Freedom of Speech Roundup
In the weekly Freedom of Speech Roundup, Sampsonia Way presents some of the week’s top news on freedom of expression, journalists in danger, artists in exile, and banned literature.
Artistic Director For Bolshoi Ballet Recovering From Acid Attack
The Wall Street Journal. Sergei Filin, artistic director of the Bolshoi theatre in Russia, was hospitalized with severe burns after an assailant threw acid on his face. This is the latest of many attacks on Filin, believed to be a result of professional rivalries and scorn from critics. He was an integral part of remaking the theater and the arts scene in Russia. Read here.
Google will Decline Censorship Requests in Africa
IT World. As the number of Internet users in Africa grows, totalitarian governments are trying to find new ways to control online activity. Google refused to cooperate with these governments after they requested access to users’ information. Read here.
Festival Reflects Burma’s Novel Freedoms
The Australian. Burma is set to host its first international literary festival in nearly four decades. Previously banned books, music, and publications are back on the shelves as the arts and cultural scenes are slowly revived. Read here.
Aaron Swartz Case Raises Questions about Freedom of Information
Democracy Now! Before his death last week computer programmer and cyber activist Aaron Swartz faced up to 35 years in prison and a $1 million fine if convicted of using computers at the Massachusetts Institute of Technology to download millions of academic articles. Democracy Now! talks with Swartz’s partner, Taren Stinebrickner-Kauffman, and computer security consultant Alex Stamos, who would have been the chief expert witness at Swartz’s trial.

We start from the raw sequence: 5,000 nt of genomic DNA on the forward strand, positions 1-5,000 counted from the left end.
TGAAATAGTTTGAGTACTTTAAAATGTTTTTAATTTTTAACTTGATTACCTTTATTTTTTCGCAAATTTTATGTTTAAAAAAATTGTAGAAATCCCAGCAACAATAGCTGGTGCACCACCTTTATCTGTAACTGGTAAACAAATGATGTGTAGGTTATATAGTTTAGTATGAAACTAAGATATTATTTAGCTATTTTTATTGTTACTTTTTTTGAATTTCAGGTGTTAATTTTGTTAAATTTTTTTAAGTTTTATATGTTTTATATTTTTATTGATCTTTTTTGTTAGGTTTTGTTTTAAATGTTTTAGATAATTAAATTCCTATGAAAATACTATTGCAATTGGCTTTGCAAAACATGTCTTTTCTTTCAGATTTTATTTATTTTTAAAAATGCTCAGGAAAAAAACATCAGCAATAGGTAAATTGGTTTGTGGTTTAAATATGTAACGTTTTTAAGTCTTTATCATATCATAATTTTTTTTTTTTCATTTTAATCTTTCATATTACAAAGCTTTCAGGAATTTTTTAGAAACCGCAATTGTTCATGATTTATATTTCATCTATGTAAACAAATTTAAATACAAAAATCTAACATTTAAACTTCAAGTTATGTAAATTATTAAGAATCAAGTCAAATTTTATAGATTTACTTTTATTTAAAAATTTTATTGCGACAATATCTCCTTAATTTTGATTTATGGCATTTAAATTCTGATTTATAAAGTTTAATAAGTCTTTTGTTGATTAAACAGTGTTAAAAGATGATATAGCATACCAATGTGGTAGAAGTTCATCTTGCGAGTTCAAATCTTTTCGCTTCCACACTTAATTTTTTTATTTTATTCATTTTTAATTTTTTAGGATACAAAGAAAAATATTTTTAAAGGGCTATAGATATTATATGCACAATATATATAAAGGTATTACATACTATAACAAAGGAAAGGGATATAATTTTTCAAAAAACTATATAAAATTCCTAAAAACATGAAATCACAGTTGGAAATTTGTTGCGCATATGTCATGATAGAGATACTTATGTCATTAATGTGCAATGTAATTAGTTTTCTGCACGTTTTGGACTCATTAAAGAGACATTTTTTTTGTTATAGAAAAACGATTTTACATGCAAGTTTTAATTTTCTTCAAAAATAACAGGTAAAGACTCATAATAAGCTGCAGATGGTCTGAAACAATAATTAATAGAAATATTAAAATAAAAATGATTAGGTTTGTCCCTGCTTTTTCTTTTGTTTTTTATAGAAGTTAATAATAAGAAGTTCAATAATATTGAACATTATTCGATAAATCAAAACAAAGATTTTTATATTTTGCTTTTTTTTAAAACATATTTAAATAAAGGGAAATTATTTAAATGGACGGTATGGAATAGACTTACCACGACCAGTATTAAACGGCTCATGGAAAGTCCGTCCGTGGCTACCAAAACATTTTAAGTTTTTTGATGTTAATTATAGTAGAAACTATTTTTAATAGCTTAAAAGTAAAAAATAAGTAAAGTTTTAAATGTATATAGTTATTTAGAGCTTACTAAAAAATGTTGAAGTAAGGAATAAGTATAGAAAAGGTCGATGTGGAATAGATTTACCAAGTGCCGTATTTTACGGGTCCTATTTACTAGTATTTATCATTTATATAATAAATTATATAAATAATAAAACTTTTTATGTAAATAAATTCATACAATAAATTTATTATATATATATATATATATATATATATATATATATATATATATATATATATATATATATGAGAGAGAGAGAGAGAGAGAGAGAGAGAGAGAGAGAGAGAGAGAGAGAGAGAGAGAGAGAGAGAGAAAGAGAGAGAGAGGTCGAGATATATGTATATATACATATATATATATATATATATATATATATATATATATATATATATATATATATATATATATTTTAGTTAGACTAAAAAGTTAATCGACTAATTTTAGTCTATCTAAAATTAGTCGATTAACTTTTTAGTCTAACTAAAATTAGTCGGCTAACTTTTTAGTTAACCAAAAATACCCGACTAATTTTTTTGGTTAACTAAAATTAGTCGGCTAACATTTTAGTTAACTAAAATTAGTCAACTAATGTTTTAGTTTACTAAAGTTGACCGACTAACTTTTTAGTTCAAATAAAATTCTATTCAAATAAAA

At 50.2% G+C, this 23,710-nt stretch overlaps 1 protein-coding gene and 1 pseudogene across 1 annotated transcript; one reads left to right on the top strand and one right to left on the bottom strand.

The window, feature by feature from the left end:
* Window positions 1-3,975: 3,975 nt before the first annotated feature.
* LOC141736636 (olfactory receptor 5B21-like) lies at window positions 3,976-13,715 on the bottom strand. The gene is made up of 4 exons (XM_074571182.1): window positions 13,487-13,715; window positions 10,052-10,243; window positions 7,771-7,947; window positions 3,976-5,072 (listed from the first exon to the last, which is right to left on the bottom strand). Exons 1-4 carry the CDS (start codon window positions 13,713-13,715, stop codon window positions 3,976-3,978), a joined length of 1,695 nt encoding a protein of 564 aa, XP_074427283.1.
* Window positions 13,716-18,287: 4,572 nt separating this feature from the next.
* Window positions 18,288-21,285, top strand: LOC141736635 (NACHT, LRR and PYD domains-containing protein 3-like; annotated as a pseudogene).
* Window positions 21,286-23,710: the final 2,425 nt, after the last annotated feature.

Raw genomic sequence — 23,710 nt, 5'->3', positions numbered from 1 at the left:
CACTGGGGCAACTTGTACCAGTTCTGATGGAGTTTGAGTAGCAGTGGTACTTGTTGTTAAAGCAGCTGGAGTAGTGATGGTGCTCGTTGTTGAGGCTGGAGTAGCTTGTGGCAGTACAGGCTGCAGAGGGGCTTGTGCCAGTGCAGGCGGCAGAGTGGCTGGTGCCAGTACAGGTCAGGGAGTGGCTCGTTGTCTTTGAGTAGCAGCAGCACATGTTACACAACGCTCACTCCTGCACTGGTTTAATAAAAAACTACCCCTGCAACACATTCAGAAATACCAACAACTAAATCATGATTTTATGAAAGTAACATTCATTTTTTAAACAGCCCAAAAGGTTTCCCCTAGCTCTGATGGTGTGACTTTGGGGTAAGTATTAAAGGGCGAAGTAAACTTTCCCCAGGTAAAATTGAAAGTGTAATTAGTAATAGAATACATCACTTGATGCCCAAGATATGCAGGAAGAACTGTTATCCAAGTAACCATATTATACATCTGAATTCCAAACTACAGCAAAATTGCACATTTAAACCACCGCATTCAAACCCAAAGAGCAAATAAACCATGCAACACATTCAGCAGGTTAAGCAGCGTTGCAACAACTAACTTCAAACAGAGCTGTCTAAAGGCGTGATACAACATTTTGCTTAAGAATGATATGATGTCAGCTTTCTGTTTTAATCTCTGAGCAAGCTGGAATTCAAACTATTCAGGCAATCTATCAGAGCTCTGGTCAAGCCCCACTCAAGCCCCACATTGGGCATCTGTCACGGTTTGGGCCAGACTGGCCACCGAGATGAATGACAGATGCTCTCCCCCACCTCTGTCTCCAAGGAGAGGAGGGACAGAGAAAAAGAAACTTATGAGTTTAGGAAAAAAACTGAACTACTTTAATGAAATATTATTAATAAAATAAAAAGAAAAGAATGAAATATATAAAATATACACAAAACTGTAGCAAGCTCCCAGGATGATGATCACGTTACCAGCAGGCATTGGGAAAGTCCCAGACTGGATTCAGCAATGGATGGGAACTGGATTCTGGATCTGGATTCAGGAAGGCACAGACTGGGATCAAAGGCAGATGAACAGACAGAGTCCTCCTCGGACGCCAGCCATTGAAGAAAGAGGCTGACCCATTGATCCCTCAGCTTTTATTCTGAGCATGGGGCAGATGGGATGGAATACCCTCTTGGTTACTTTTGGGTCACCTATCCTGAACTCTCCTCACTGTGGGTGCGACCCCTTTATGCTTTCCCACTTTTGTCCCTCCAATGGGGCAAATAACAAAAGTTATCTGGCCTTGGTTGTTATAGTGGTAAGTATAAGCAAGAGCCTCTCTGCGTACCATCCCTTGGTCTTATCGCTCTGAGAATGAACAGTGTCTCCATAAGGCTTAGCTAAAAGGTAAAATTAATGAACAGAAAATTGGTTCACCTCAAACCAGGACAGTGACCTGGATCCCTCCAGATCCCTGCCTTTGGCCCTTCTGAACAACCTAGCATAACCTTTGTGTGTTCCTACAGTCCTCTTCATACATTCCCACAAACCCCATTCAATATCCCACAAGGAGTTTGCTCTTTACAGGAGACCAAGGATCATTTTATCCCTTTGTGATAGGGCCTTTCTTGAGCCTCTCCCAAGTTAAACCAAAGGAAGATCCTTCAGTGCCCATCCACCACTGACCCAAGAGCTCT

Somali Journalist Shot Dead; 1st this Year, Another Detained
Seattle Times. In 2012, 18 journalists were murdered in Somalia, giving the country a dangerous reputation for journalists. No action has ever been taken following a case of violence against a Somali journalist, according to the National Union of Somali Journalists. Read here.
The Guardian. Somalian freelance journalist Abdiaziz Abdinur Ibrahim was detained after he interviewed a woman who claimed to have been raped by members of the Somali army. The arrests appear to be linked to an Al-Jazeera article on rape in Somalia that Ibrahim did not write. Read here.
Venezuela: Halt Censorship and Intimidation of Media
Human Rights Watch. In the latest crackdown by the Venezuelan government, Globovisión was ordered to stop airing four TV spots that question the constitutional requirements for President Hugo Chávez’s inauguration. Read here.
Turkey: Censorship Finds Fertile Ground, Affects PEN Turkey
Al-Monitor. John Steinbeck’s Of Mice and Men is now banned in Turkish schools for “immorality”; Steinbeck joins other writers banned in Turkey such as Chuck Palahniuk and William Burroughs. Read here.
PEN American Center. Eight members of PEN Turkey’s board of directors, including the PEN Turkey president Tarik Günersel, now face a criminal investigation for criticizing the prosecution of acclaimed composer and pianist Fazil Say. Read here.
Beijing Orders its 2.06 million ‘Propaganda Workers’ to get Microblogging
South China Morning Post. According to the Beijing News Beijing propaganda chief and deputy mayor Lu Wei directed the city’s 2 million propaganda workers to open accounts on microblog sites and spread “positive energy.” Read here.
Masked Faces, Censored Hopes: An Interview with Artist Shurooq Amin
World Policy. Last year a showing of Kuwaiti artist Shurooq Amin’s paintings, entitled “It’s A Man’s World” was shut down on its opening night because of “anti-Islamic” and “pornographic” content. In this interview, Amin discusses the shut-down, her thoughts on censorship, and why her subjects are faceless. Read here.